The entire community was shocked Wednesday morning by the announcement that Dr. Henry Plummer had been found dead in bed at his office, which he had used as a sleeping apartment for some months. He had been complaining two or three days previous. Early Monday morning he called up Dr. W. D. Powell, whose office adjoined his own. He seemed to be suffering with an acute attack of indigestion and Dr. Powell relieved him. On Monday night he again called up Dr. Powell by telephone, and again later in the night. Dr. Powell then took him to his room where he remained the balance of the night. On Tuesday night Dr. Powell called on him and they talked for an hour or two, and on leaving Dr. Powell asked him to again occupy his room. Dr. Plummer replied that he felt so much better that he would remain in his own room, saying that if he needed him he would call him up. At 7 o’clock Wednesday morning, Henry Speaks, the colored man who attended the office, went into the room and found Dr. Plummer on his left side, with one hand extending down the side of the bed. The boy at once notified Dr. Powell. From indication he had passed away without a struggle, and had been dead but a short time. Deceased was a native of Fleming County. He enlisted in Captain Ben Desha’s Confederate Infantry. He was medical officer of the company and remained in the hospital at Bowling Green until February, 1862, when, on the retreat, he was assigned to an Arkansas battalion as surgeon. He was at Shiloh, Perryville and Chicamauga. After the war he located here and married Miss Lizzie Mills, daughter of Major Benjamin Mills, who had charge of the arsenal at Harper’s Ferry at the time of the John Brown raid, whom he met while caring for wounded soldiers after the Battle of Perryville. Dr. Plummer had served as President of the Central Kentucky Medical Society, also as President of the Mercer County Medical Society and as school trustee and was a leading Mason. Two children, Mrs. Arthur Wiseman, of Shelbyville, and Mrs. Bowen Jones, of Lexington, survive him. All Masons are requested to meet at their hall at 1 o’clock this (Thursday) afternoon to attend the funeral, which will take place at 2 o’clock at the First Presbyterian Church. Dr. Vaughn of the Methodist Church will preach the funeral, Dr. Hunter being too ill to officiate.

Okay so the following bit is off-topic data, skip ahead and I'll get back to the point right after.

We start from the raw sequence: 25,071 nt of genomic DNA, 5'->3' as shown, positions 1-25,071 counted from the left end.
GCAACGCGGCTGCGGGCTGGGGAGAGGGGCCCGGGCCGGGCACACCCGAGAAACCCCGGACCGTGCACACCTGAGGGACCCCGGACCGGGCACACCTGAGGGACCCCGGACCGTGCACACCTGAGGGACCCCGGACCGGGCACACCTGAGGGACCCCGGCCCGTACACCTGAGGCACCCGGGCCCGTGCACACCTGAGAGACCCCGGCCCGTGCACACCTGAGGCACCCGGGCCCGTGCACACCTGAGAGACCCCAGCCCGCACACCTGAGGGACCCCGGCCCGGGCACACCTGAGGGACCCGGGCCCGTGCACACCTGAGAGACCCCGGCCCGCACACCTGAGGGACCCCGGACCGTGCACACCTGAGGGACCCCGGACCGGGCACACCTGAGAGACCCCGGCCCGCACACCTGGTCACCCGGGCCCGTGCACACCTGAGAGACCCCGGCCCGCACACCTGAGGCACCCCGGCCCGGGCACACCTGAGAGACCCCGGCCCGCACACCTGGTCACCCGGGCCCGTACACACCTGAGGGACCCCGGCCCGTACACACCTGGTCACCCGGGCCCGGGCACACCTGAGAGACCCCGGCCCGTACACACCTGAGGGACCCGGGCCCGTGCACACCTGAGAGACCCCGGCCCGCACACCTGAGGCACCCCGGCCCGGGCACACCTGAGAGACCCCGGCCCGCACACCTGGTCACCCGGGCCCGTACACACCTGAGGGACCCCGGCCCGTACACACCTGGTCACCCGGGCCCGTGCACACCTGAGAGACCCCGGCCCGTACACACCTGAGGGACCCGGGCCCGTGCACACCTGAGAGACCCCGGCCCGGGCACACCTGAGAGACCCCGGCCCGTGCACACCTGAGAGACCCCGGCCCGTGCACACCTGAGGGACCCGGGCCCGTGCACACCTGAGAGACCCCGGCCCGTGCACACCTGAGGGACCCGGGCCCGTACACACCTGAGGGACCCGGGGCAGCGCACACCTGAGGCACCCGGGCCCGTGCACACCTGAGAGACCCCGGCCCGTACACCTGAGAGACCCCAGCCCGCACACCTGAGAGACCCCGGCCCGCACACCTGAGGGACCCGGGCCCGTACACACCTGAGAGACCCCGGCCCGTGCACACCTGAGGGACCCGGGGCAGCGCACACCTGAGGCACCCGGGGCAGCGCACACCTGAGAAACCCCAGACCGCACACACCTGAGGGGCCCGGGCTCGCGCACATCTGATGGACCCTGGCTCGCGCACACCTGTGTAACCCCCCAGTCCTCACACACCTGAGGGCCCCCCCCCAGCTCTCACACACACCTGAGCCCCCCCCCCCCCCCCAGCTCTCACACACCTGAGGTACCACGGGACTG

Leavell Brothers Die Three Months Apart